March 8, 2012— -- Since the start of the Iraq War in 2003, the rate of Suicide among U.S. Army soldiers has soared, according to a new study from the U.S. Army Public Health Command.
The study, an analysis of data from the Army Behavioral Health Integrated Data Environment, shows a striking 80 percent increase in suicides among Army personnel between 2004 and 2008. The rise parallels increasing rates of depression, anxiety and other mental health conditions in soldiers, the study said.
The high number of suicides are "unprecedented in over 30 years of U.S. Army records," according to the authors of the study, which was published Wednesday in the journal Injury Prevention. Based on the data and the timing of the increase in suicide rates, the authors calculated that about 40 percent of the Army's suicides in 2008 could be associated with the U.S. military escalation in Iraq.
"This study does not show that U.S. military operations in Iraq and Afghanistan cause suicide," said Dr. Michelle Chervak, one of the study's authors, a senior epidemiologist at the U.S. Army Public Health Command. "This study does suggest that an Army engaged in prolonged combat operations is a population under stress, and that mental health conditions and suicide can be expected to increase under these circumstances."
From 1977 to 2003, suicide rates in the Army closely matched the rates of suicide in the civilian population, and were even on a downward trend. But after 2004, the rates began to climb fast, outpacing the rates in civilians by 2008.
In 2007 and 2008 alone, 255 active duty soldiers committed suicide. The vast majority of the suicides since 2004 were by men; and 69 percent had seen active combat duty. Nearly half were between ages 18 and 24. And 54 percent of those who committed suicide were from among the lower ranks of enlisted personnel.
The study found that suicide rates were higher among soldiers who had been diagnosed with a mental illness in the year before their death.
Soldiers who had been diagnosed with major depression were more than 11 times as likely to commit suicide, and suicide was 10 times more likely among those with anxiety. More than 25 percent of the soldiers who took their lives had been diagnosed with adjustment disorder, a term for the immediate emotional fallout from proximity to stressful events.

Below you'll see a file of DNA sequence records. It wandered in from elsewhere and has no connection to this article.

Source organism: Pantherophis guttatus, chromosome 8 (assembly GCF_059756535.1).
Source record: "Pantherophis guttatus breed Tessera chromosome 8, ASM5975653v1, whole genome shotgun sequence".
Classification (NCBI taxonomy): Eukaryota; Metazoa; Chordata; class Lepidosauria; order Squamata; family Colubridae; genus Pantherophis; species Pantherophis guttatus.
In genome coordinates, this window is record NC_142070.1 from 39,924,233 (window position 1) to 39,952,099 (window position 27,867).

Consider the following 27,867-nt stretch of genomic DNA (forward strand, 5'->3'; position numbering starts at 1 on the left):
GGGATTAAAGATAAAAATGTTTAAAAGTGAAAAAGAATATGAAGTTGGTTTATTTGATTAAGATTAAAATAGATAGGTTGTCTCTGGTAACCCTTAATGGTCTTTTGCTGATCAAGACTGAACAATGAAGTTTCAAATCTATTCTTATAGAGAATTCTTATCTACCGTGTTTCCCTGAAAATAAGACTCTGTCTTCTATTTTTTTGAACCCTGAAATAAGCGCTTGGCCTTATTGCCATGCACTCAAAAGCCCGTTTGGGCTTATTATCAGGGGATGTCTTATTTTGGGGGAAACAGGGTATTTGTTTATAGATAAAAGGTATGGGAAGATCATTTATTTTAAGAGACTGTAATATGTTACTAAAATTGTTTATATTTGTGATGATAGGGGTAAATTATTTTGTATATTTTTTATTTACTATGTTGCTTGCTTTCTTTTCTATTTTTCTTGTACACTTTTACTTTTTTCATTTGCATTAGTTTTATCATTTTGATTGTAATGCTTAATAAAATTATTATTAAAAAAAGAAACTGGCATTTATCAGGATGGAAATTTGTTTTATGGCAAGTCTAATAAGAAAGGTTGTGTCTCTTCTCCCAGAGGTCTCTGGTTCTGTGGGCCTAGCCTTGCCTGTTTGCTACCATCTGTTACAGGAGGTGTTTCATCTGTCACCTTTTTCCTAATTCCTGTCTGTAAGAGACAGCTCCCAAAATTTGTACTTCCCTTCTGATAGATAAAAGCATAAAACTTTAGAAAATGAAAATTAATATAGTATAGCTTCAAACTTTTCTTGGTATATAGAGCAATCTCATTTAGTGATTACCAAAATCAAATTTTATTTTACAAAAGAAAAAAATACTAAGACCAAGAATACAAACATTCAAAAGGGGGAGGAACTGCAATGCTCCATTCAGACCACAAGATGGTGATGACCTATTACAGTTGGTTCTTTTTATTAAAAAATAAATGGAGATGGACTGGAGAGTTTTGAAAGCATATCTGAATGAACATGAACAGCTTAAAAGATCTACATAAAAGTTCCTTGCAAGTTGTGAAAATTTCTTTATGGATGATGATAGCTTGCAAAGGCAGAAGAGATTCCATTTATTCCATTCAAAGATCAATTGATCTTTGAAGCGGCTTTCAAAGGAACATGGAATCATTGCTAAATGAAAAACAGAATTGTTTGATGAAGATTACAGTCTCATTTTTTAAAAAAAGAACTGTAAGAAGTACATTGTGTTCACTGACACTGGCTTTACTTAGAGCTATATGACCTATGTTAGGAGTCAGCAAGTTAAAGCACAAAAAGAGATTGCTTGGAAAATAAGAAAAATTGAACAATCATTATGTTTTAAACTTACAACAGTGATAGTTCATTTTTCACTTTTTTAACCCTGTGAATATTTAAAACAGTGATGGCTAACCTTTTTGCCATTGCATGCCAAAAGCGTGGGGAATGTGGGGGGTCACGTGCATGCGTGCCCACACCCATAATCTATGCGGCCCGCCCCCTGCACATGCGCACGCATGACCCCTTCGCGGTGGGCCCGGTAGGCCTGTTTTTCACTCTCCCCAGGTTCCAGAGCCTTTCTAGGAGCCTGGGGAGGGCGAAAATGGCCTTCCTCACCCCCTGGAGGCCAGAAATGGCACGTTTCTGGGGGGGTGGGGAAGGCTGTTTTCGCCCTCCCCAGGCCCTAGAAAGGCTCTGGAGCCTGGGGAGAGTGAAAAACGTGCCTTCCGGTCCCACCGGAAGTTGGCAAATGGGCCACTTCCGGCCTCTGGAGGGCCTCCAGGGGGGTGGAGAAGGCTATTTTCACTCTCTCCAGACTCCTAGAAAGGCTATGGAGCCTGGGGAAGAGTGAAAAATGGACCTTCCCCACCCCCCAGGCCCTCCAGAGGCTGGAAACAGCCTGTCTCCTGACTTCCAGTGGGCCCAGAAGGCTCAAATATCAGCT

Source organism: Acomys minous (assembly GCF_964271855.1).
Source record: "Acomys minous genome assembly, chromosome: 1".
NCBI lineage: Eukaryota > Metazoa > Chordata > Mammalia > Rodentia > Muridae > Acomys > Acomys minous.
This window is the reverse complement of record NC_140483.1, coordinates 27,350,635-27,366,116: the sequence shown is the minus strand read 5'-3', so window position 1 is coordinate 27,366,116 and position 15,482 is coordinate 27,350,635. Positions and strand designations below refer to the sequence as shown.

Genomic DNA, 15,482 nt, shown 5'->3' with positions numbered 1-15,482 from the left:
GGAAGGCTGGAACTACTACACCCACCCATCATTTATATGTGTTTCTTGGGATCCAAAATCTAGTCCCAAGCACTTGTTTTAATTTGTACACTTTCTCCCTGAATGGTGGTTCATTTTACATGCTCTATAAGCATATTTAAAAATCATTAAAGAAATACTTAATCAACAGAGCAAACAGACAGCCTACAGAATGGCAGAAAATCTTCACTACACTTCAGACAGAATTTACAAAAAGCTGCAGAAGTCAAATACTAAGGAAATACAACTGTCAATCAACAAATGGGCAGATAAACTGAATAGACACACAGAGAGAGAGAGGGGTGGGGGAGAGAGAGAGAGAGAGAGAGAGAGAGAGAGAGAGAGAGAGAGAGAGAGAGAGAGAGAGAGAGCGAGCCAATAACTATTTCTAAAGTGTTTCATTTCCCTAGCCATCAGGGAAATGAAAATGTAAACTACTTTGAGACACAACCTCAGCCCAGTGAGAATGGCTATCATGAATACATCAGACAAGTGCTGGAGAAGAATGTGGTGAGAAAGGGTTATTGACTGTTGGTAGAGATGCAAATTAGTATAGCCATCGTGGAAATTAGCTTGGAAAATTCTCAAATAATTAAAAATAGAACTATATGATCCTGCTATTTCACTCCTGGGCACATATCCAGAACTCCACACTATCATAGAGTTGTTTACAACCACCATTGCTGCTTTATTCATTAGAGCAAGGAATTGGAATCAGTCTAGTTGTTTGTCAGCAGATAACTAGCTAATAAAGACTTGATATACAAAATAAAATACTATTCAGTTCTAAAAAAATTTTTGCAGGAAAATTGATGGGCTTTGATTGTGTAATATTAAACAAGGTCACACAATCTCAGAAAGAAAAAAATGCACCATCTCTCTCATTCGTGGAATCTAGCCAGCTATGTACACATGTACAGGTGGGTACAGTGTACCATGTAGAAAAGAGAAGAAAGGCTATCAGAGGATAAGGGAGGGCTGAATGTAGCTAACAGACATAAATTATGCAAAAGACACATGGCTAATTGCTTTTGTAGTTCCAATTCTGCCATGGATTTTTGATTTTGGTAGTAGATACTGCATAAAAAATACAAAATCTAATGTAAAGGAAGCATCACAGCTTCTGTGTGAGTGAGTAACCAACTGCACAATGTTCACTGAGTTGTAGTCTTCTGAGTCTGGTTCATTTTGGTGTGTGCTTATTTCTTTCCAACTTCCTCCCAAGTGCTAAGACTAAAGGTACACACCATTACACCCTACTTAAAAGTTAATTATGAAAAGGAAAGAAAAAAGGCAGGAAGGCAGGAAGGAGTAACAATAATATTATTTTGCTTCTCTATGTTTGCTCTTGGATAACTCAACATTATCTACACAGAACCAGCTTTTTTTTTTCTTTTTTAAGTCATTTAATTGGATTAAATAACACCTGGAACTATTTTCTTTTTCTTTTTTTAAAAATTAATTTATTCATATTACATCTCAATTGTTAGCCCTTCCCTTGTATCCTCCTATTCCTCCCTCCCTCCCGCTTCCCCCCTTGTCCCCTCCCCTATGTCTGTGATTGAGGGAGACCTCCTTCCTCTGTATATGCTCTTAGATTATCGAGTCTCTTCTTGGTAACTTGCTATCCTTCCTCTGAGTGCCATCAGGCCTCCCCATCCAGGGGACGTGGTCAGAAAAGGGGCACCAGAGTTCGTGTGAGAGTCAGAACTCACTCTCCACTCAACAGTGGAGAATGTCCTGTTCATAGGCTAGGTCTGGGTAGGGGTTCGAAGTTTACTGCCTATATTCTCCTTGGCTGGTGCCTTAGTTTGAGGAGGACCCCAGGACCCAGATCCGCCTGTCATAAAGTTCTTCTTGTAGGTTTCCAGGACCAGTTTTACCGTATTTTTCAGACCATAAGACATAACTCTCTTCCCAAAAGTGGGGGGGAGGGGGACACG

The association between mental health woes and the risk of suicide is well known to mental health professionals, but Chervak said the purpose of the study was to validate mental health diagnoses as a major risk factor for the increasing number of suicides in the Army.
Studies have shown rising rates of mental illness among U.S. military service members in recent years. Dr. Amir Afkhami, a professor of psychiatry and global health at George Washington University, said it's uncertain whether or not there are truly more cases of mental illness among troops or if the military is simply more attuned to recognizing and reporting these issues.
"But the higher number of suicides is a rock-solid indicator that we do have a problem," he said. "There's no question about it."
Each branch of the military has suicide prevention programs in place. But the study's authors say there is a great need for more research and ongoing evaluation of these programs. Chervak said the current study provides a starting place for the Army to rethink its current approach to helping soldiers in need.
"By establishing that soldiers who are diagnosed with a mental health disorder are at greater risk of suicide, we then have a place to target prevention strategies," Chervak said.
Afkhami said reaching soldiers who are at risk of suicide means thinking creatively about how to get help to the soldiers who need it, including those returning from combat who bear emotional and psychological scars and have trouble readjusting to civilian life.
"While it's important to be focused on what's going on now, especially with the drawdown of troops, we really have to think about next steps, and what do we do for our troops once they return back home," he said.